Queen B (movie)

Amongst the rows of poster thumbnails on Netflix lies a little cult classic called Barbarella, a titan amongst B-Movies and an incredible specimen of 60's sci-fi insanity with a bizarre dose of social consciousness.  

The film is set in an unknown future where violence has long been extinct and people get intimate via "exaltation transference pills." Enter Jane Fonda as Barbarella, an intrepid and literal space cadet whose quips are only outnumbered by her wardrobe changes. Barbarella's adventure begins when she is charged by the President of Earth, via 60's Skype, to find the missing inventor Durand Durand, whose newest creation, the "positronic ray," threatens the universe's now-weaponless state.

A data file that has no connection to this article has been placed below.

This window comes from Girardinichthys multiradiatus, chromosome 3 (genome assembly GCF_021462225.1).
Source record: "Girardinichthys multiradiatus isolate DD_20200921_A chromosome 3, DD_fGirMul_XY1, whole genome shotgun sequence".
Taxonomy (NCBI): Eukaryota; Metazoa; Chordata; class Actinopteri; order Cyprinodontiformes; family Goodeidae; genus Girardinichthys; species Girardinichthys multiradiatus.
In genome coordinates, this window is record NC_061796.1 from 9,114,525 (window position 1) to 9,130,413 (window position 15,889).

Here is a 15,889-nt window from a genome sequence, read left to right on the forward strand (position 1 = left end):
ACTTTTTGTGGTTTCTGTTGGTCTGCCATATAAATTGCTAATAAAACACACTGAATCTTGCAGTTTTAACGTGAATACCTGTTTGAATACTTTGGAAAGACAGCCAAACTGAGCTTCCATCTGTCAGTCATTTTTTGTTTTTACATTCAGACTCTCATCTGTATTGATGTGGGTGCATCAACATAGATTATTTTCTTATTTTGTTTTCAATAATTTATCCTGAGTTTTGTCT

With that, Barbarella is off! She flies her shag-carpeted space ship through the galaxy and immediately crashes (with spectacular lava-lamp FX) on the 16th planet of Tau Ceti, where she meets vicious baby dolls with metal teeth, some sort of land-gliding sting ray, a winged man named "Pygar," and discovers the magic of intimacy sans "exaltation transference pills," all while saving the universe from various nefarious characters.

Aside from being a hilarious sci-fi, Barbarella provides an interesting look into the psychology of the 60's, as director Roger Vadim's objective to "escape totally from the morals of the 20th century and depict a new, futuristic morality" ends up as more of a distillation of his time's social reality than a prediction of the future.


This Review by Lydia Dullinger